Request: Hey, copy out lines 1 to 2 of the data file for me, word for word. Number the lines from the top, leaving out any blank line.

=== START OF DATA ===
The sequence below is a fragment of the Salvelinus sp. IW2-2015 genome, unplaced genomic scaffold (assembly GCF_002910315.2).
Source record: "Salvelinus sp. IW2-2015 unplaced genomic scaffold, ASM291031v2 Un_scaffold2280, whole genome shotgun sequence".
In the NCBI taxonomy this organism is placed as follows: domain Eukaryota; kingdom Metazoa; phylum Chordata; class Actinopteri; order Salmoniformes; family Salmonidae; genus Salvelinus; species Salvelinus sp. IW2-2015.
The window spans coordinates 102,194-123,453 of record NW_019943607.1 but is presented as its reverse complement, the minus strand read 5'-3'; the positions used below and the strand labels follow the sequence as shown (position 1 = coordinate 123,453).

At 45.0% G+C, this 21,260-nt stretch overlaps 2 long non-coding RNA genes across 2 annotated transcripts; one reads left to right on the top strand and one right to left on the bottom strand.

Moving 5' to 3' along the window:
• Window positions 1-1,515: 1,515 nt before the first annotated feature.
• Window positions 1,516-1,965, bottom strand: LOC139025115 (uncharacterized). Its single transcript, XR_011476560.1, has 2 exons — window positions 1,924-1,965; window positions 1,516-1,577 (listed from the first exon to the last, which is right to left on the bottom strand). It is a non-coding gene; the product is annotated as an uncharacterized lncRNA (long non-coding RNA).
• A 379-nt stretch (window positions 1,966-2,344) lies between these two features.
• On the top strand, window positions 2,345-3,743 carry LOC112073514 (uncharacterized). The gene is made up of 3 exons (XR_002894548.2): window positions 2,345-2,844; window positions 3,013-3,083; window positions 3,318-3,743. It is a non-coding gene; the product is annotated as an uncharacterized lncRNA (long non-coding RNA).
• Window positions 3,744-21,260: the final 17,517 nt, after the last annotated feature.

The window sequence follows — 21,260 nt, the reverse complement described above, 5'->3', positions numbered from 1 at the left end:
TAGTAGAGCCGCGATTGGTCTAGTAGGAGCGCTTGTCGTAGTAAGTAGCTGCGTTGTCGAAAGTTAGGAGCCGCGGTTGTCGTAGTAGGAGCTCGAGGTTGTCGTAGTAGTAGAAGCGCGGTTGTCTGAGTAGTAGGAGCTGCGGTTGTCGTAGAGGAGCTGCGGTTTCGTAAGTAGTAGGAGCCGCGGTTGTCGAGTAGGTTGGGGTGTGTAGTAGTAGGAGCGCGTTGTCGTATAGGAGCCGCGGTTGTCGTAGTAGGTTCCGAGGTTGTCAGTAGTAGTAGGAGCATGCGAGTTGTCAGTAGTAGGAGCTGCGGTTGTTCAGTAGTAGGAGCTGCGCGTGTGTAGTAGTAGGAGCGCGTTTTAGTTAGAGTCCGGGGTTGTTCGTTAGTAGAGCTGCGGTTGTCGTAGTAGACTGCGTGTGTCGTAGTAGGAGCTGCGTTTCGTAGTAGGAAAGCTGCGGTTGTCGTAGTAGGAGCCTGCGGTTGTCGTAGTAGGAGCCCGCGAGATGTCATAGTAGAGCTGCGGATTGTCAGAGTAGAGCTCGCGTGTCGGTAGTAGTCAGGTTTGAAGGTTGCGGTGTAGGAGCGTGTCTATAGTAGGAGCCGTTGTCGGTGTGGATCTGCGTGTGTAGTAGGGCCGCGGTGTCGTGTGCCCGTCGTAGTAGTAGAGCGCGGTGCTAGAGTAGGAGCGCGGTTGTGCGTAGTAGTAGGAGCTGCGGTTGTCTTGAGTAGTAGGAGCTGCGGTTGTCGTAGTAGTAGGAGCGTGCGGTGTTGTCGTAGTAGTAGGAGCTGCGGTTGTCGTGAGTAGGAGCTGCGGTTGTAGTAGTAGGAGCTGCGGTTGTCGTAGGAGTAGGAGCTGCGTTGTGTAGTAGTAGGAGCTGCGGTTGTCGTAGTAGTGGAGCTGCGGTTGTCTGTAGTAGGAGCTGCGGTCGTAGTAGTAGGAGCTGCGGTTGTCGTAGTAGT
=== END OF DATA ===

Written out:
The sequence below is a fragment of the Salvelinus sp. IW2-2015 genome, unplaced genomic scaffold (assembly GCF_002910315.2).
Source record: "Salvelinus sp. IW2-2015 unplaced genomic scaffold, ASM291031v2 Un_scaffold2280, whole genome shotgun sequence".